Jeetan Patel acknowledges that it's his batting, rather than bowling, that might see him dropped from the New Zealand team for their three-test series against England.
The Wellington offspinner has played in New Zealand's last six tests, dating back to last August's tour of India, taking 12 wickets in the process.
By and large his bowling in those six matches was tidy, even quite useful on occasions, but it was the batting woes he encountered during last month's tour of South Africa that caught most people's attention.
Nerve seemed to fail the 32-year-old, who'd previously been regarded as one of the more capable tailenders around.
Patel took 5-80 for Wellington against Otago yesterday, his first five-wicket bag for the Firebirds since November 2011, but conceded afterwards he'd heard nothing from the New Zealand camp to indicate he remained their first-choice spinner.
However, an hour after speaking to The Dominion Post, Patel received welcome encouragement when he was belatedly called into the New Zealand XI squad to meet the tourists in Queenstown, after Northern Districts leg spinner Ish Sodhi was ruled out by injury.
Regardless of that, Patel said his batting struggles in South Africa remained an impediment to his retention in the test side.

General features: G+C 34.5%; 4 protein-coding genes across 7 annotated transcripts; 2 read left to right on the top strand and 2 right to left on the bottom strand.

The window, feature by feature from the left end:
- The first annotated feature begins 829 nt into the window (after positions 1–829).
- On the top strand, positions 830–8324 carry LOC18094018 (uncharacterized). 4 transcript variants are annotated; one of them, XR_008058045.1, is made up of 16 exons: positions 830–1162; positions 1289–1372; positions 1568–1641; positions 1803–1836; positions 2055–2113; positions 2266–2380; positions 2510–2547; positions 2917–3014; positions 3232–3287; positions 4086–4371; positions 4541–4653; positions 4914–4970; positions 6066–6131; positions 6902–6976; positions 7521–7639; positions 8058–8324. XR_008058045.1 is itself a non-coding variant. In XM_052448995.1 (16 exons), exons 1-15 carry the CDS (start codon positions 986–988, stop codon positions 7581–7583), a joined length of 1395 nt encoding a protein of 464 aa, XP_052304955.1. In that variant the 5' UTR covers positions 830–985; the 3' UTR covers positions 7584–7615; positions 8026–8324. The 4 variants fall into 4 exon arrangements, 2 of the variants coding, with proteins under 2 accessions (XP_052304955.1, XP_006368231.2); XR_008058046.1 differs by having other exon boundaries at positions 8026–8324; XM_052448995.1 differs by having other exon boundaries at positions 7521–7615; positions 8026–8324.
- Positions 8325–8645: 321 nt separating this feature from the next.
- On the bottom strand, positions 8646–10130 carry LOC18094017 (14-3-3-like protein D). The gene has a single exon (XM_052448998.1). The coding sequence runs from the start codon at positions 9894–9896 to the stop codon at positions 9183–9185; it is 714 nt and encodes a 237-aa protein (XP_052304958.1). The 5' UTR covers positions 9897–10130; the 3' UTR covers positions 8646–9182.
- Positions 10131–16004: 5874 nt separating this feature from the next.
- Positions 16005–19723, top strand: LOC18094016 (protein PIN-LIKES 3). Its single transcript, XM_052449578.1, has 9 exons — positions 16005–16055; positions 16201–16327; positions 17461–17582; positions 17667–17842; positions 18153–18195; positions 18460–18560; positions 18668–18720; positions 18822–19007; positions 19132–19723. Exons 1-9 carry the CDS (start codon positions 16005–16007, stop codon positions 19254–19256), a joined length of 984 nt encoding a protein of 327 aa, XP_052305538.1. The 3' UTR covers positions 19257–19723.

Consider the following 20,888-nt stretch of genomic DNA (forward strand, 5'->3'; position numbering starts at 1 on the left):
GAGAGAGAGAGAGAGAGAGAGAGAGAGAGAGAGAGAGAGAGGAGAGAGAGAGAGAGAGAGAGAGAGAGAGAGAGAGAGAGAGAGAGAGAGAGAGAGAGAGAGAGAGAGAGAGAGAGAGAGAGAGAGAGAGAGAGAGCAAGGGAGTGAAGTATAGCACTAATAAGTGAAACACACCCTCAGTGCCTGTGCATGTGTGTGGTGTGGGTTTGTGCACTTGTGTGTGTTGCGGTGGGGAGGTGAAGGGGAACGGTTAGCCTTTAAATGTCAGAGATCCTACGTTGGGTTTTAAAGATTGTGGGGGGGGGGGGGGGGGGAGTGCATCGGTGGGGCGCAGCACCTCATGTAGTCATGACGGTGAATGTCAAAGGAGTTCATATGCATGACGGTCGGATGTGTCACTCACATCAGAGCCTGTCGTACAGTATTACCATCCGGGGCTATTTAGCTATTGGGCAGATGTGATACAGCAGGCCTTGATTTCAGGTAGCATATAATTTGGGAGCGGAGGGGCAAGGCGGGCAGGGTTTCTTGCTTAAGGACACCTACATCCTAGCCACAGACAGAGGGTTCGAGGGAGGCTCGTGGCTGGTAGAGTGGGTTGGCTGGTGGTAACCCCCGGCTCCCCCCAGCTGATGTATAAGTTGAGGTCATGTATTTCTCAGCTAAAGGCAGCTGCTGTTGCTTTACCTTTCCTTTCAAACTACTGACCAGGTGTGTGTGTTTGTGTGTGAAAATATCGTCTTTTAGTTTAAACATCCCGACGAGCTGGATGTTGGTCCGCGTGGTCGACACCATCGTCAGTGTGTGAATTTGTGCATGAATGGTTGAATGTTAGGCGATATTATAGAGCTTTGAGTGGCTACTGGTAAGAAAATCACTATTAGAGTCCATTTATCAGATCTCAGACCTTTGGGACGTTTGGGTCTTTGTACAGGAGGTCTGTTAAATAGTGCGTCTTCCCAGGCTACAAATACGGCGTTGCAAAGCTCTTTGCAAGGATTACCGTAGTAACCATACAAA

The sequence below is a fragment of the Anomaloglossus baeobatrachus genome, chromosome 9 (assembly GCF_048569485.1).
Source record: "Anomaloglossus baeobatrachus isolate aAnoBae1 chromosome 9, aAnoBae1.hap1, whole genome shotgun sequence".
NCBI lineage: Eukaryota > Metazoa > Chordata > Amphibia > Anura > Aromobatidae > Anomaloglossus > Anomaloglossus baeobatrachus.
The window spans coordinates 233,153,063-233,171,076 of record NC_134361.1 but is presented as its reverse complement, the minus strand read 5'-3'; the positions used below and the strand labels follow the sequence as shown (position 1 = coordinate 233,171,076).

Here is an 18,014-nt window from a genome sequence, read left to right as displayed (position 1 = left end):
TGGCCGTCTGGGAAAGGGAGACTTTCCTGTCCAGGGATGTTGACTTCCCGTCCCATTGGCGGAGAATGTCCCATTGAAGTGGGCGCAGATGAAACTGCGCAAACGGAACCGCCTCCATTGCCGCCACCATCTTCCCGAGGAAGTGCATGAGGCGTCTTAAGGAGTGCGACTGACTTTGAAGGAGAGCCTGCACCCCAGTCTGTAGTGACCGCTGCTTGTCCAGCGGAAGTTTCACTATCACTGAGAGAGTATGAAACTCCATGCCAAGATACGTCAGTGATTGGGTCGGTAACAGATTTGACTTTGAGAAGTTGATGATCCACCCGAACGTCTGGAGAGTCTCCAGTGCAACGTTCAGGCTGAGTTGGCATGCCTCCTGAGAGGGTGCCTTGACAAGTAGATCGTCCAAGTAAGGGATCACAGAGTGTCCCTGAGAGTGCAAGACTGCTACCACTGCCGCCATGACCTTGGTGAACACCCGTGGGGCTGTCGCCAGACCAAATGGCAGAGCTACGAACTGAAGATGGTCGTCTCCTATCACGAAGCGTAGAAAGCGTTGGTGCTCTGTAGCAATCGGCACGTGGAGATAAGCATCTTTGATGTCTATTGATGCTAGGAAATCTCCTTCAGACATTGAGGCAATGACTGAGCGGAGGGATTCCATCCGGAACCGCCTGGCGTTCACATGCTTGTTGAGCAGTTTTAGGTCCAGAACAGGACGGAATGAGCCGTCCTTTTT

"It probably is. I was down a lot on confidence and I know I've got to contribute with the bat and that we've got to score runs as a bottom-four to give ourselves a target to bowl at," he said.
"It [batting] let me down and that's something I need to fix. It means I've got to be bowling better, so that I don't put as much pressure on myself when I bat."
It's not uncommon for the odd batsman, especially one who's not a specialist, to get a bit jumpy after being hit. But Patel said it was not a blow that caused him to start doubting himself.
"No, no, nothing like that. I was just down on confidence. I hadn't scored any runs and wasn't really sure where the next one was coming from.
"I've been doing a lot of work recently. I probably steered away from doing that work and concentrated on my bowling. But what happened made me realise there was obviously a lot of work I needed to do."
It also dented his pride. "Yeah, yeah, it really cut me up and in some ways not playing when I got back was actually really nice because I didn't have to think about that."
Patel returned to the game last week following the sudden death of his mother, bowling a lot of overs in Wellington's loss to ND. He felt he bowled fairly well without reward and was pleased to have something to show for his efforts yesterday.
Even more heartening has been the way the Black Caps have responded to the test floggings they copped in South Africa. Harsh lessons were learned on that tour, Patel said, but they were standing the team in good stead now.
"They've come on in leaps and bounds in terms of their confidence and the team seems very tight knit. That's what the public expects of the Black Caps, a team that fights and fights constantly, and we probably didn't show that as much in South Africa. To see it now is brilliant."
Patel's Wellington team trails Otago by 90 runs, with nine second innings wickets in hand. Otago were bowled out for 378, in reply to Wellington's 255, and had reduced the hosts to 33-1 by stumps.
Central Districts lead ND by 130, with one first innings wicket in hand at Nelson, while Canterbury are on track for a massive win over Auckland.
- The Dominion Post
Which batting pair would be best at opening in ODIs for the Black Caps?